How JustAnswer Works:
  • Ask an Expert
    Experts are full of valuable knowledge and are ready to help with any question. Credentials confirmed by a Fortune 500 verification firm.
  • Get a Professional Answer
    Via email, text message, or notification as you wait on our site.
    Ask follow up questions if you need to.
  • 100% Satisfaction Guarantee
    Rate the answer you receive.
Ask Ely Your Own Question
Ely, Counselor at Law
Category: Real Estate Law
Satisfied Customers: 102379
Experience:  Qualified attorney in private practice including business, family, criminal, and real estate issues.
Type Your Real Estate Law Question Here...
Ely is online now
A new question is answered every 9 seconds

In 1997 we moved to a different county than our condo which

Customer Question

In 1997 we moved to a different county than our condo which we rent. In 2005 I audited the books and found that they had increased the assoc. fees without informing us. We refused to pay the difference, a) we were not inform of the increase, b) we were not informed of any meeting to vote for said changes, by proxy or otherwise. To date I have not been able to get them to communicate anything with us. We have since paid the new amount as we know it to be, but not for the arrears. We would like to sell the property now but wonder if this is going to present a problem.
Submitted: 1 year ago.
Category: Real Estate Law
Expert:  Ely replied 1 year ago.

Hello and welcome to JustAnswer. Please note: This is general information only for educational purposes only, and is not legal advice. No specific course of action is proposed herein, and no attorney-client relationship or privilege is formed by speaking to an expert on this site. By continuing, you confirm that you understand and agree to these terms.

I am sorry to hear about this situation. Without getting into the issue of whether or not withholding full payment is correct due to lack of notice, let us address your main question of whether the accumulating back debt on Association dues would be a problem for a sale of the property.

In Florida, COAs in this situation are governed by by Sec. 718.116, Florida Statutes, and HOAs in this situation are governed by Sec.(###) ###-#### ***** these statutes, both the seller and buyer are "jointly and severally" liable for unpaid assessments.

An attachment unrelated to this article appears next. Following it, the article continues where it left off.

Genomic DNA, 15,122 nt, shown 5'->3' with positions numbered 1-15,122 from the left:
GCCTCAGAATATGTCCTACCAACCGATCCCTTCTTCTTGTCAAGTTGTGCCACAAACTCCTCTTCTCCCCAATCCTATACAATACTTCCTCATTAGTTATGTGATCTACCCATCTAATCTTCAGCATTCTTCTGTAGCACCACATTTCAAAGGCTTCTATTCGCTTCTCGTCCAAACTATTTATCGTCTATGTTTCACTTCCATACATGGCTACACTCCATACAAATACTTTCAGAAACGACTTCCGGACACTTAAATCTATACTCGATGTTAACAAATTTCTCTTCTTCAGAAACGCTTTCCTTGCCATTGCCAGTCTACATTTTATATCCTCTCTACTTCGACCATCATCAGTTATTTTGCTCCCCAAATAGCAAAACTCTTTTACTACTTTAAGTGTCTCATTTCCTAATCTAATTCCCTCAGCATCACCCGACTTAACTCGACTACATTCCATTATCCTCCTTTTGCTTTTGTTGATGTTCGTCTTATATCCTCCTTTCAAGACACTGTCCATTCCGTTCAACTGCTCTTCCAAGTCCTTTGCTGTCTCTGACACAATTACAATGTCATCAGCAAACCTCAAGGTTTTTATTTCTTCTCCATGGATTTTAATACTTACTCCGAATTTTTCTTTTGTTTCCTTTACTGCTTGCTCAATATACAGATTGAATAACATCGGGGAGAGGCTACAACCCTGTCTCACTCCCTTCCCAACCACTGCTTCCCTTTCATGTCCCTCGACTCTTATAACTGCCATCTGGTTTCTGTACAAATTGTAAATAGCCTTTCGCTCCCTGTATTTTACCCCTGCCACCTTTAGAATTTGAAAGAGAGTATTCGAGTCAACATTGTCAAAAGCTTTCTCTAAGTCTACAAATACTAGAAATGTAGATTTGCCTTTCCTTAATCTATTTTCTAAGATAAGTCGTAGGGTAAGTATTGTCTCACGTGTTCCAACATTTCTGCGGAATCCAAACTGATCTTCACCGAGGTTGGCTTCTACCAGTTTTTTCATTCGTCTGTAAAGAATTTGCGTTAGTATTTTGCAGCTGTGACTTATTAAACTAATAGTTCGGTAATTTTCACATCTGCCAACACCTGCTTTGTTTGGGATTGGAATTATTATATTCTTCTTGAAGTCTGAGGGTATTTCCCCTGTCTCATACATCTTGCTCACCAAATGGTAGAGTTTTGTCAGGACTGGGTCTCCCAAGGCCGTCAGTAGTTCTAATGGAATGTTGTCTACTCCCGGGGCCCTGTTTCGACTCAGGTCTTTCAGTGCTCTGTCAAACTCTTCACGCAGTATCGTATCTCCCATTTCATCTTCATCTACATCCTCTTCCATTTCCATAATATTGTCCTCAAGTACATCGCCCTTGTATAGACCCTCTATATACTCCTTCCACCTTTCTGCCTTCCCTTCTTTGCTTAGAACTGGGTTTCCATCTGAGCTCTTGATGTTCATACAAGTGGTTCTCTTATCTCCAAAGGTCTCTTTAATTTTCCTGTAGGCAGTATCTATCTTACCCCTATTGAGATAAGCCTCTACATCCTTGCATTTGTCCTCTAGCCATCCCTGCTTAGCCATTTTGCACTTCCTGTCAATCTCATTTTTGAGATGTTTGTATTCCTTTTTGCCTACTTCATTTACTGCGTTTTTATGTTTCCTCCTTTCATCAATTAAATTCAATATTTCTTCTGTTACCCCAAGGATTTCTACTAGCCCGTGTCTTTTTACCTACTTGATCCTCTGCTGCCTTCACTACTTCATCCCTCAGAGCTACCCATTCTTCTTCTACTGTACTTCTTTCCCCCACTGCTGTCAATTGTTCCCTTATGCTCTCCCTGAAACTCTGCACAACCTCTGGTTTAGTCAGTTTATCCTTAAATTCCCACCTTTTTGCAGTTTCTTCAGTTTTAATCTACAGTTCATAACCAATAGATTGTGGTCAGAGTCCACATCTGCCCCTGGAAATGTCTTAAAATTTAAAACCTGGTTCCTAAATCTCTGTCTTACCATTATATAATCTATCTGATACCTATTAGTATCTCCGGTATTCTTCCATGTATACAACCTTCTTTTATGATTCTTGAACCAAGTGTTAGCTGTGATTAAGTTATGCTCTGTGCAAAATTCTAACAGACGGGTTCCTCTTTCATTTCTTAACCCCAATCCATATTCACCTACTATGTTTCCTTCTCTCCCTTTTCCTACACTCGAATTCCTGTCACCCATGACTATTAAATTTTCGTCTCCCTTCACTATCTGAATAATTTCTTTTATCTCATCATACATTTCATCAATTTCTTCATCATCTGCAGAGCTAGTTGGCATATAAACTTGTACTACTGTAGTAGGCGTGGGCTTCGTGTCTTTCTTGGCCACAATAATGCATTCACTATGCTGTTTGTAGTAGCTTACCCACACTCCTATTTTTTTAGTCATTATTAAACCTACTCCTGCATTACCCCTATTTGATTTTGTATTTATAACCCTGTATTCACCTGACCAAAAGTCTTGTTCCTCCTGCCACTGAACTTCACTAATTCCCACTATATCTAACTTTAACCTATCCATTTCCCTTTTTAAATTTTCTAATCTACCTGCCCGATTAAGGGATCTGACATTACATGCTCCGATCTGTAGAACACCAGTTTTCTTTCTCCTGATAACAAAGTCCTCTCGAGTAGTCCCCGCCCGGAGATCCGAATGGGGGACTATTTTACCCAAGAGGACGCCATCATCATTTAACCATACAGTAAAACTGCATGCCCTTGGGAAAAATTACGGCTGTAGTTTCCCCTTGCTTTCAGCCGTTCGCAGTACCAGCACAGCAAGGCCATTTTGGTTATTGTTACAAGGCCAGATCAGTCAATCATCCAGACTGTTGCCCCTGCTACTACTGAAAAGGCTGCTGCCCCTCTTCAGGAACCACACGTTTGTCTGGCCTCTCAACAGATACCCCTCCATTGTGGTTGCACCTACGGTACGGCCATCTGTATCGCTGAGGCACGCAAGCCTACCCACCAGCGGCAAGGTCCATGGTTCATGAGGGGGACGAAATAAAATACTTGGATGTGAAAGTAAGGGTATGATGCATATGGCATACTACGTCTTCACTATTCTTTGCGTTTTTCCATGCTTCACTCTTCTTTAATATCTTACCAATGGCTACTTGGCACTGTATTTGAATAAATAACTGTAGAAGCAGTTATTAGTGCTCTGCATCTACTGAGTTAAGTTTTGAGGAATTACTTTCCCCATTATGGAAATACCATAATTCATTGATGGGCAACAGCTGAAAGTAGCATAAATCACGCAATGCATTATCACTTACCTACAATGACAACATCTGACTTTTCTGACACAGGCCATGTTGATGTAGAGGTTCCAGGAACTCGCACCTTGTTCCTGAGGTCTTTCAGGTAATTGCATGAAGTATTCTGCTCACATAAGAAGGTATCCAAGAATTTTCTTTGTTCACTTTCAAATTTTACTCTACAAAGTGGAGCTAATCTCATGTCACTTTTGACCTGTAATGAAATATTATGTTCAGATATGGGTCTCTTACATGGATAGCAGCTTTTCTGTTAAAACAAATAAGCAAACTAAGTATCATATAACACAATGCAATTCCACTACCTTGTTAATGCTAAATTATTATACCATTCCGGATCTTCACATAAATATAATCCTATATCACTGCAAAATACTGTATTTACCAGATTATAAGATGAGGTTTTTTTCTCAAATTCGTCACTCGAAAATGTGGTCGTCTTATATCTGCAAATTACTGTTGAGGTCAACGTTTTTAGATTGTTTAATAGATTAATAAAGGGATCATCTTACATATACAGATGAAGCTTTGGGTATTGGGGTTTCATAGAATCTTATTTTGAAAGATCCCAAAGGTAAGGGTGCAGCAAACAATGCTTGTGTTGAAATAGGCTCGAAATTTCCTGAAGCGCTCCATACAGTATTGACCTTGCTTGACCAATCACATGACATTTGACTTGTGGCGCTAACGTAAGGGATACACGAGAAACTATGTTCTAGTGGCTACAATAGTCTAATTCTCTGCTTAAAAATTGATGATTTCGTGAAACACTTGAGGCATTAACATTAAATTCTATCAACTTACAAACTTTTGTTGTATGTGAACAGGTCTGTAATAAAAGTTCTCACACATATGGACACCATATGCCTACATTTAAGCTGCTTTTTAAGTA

This means that the Association can pursue either party, or both. And if they pursue the buyer, they can then sue you for indemnification claiming that you never told them about the past due balance.

So yes, this may be an issue. The only way to avoid this is to have the buyer agree in writing to confirm that they are aware of the past due balance and know of it, and will not seek indemnification against the seller if they are pursued for it.

Please note: If I tell you simply what you wish to hear, this would be unfair to you. I want to be honest with you and sometimes this means providing information that is not optimal. Negative ratings are reserved for experts who are rude or for erroneous information. Please rate me on the quality of my information; do not punish me for my honesty.

I hope this helps and clarifies. Gentle Reminder: Use the SEND or REPLY button to keep chatting, or please rate when finished. You may always ask follow ups at no charge after rating. Kindly rate my answer as one of the top three faces/stars and then SUBMIT, as this is how I get credit for my time with you. Rating my answer the bottom two faces/stars or failing to submit the rating does not give me credit and reflects poorly on me, even if my answer is correct. I work very hard to formulate an informative and honest answer for you; please reciprocate my good faith.

Related Real Estate Law Questions